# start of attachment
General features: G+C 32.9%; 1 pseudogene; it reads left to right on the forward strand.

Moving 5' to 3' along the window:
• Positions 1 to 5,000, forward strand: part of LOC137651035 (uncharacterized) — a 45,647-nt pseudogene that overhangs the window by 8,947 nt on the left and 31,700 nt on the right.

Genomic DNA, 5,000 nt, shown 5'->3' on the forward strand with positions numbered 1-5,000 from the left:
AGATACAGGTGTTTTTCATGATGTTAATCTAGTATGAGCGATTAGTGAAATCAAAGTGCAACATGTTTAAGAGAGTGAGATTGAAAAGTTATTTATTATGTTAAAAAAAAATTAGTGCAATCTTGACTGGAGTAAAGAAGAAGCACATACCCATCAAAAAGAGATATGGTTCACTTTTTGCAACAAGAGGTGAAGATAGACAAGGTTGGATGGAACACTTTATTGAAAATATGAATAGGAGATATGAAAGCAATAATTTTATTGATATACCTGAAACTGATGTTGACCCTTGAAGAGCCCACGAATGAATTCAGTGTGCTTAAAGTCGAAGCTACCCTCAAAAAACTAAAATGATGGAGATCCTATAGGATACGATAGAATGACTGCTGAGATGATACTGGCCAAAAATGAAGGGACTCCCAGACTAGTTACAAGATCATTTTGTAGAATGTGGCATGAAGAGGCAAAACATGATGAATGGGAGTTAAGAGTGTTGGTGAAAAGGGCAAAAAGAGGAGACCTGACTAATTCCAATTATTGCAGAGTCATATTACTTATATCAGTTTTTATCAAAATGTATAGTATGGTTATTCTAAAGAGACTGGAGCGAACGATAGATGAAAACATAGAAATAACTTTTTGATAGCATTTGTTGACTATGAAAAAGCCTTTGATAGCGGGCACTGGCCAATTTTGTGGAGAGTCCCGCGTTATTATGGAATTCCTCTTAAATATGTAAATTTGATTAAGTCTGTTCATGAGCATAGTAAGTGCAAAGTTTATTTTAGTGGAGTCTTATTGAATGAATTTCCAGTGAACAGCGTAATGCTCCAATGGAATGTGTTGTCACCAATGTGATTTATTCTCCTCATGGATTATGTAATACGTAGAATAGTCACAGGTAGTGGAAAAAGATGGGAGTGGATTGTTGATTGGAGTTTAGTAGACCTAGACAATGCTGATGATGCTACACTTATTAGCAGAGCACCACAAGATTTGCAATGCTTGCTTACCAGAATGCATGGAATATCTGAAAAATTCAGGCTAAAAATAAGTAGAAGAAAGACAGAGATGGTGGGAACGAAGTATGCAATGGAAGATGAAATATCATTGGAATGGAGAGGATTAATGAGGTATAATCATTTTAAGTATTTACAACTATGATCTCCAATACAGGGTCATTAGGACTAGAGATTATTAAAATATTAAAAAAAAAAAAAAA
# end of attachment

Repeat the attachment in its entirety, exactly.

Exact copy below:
General features: G+C 32.9%; 1 pseudogene; it reads left to right on the forward strand.

Moving 5' to 3' along the window:
• Positions 1 to 5,000, forward strand: part of LOC137651035 (uncharacterized) — a 45,647-nt pseudogene that overhangs the window by 8,947 nt on the left and 31,700 nt on the right.

Genomic DNA, 5,000 nt, shown 5'->3' on the forward strand with positions numbered 1-5,000 from the left:
AGATACAGGTGTTTTTCATGATGTTAATCTAGTATGAGCGATTAGTGAAATCAAAGTGCAACATGTTTAAGAGAGTGAGATTGAAAAGTTATTTATTATGTTAAAAAAAAATTAGTGCAATCTTGACTGGAGTAAAGAAGAAGCACATACCCATCAAAAAGAGATATGGTTCACTTTTTGCAACAAGAGGTGAAGATAGACAAGGTTGGATGGAACACTTTATTGAAAATATGAATAGGAGATATGAAAGCAATAATTTTATTGATATACCTGAAACTGATGTTGACCCTTGAAGAGCCCACGAATGAATTCAGTGTGCTTAAAGTCGAAGCTACCCTCAAAAAACTAAAATGATGGAGATCCTATAGGATACGATAGAATGACTGCTGAGATGATACTGGCCAAAAATGAAGGGACTCCCAGACTAGTTACAAGATCATTTTGTAGAATGTGGCATGAAGAGGCAAAACATGATGAATGGGAGTTAAGAGTGTTGGTGAAAAGGGCAAAAAGAGGAGACCTGACTAATTCCAATTATTGCAGAGTCATATTACTTATATCAGTTTTTATCAAAATGTATAGTATGGTTATTCTAAAGAGACTGGAGCGAACGATAGATGAAAACATAGAAATAACTTTTTGATAGCATTTGTTGACTATGAAAAAGCCTTTGATAGCGGGCACTGGCCAATTTTGTGGAGAGTCCCGCGTTATTATGGAATTCCTCTTAAATATGTAAATTTGATTAAGTCTGTTCATGAGCATAGTAAGTGCAAAGTTTATTTTAGTGGAGTCTTATTGAATGAATTTCCAGTGAACAGCGTAATGCTCCAATGGAATGTGTTGTCACCAATGTGATTTATTCTCCTCATGGATTATGTAATACGTAGAATAGTCACAGGTAGTGGAAAAAGATGGGAGTGGATTGTTGATTGGAGTTTAGTAGACCTAGACAATGCTGATGATGCTACACTTATTAGCAGAGCACCACAAGATTTGCAATGCTTGCTTACCAGAATGCATGGAATATCTGAAAAATTCAGGCTAAAAATAAGTAGAAGAAAGACAGAGATGGTGGGAACGAAGTATGCAATGGAAGATGAAATATCATTGGAATGGAGAGGATTAATGAGGTATAATCATTTTAAGTATTTACAACTATGATCTCCAATACAGGGTCATTAGGACTAGAGATTATTAAAATATTAAAAAAAAAAAAAAA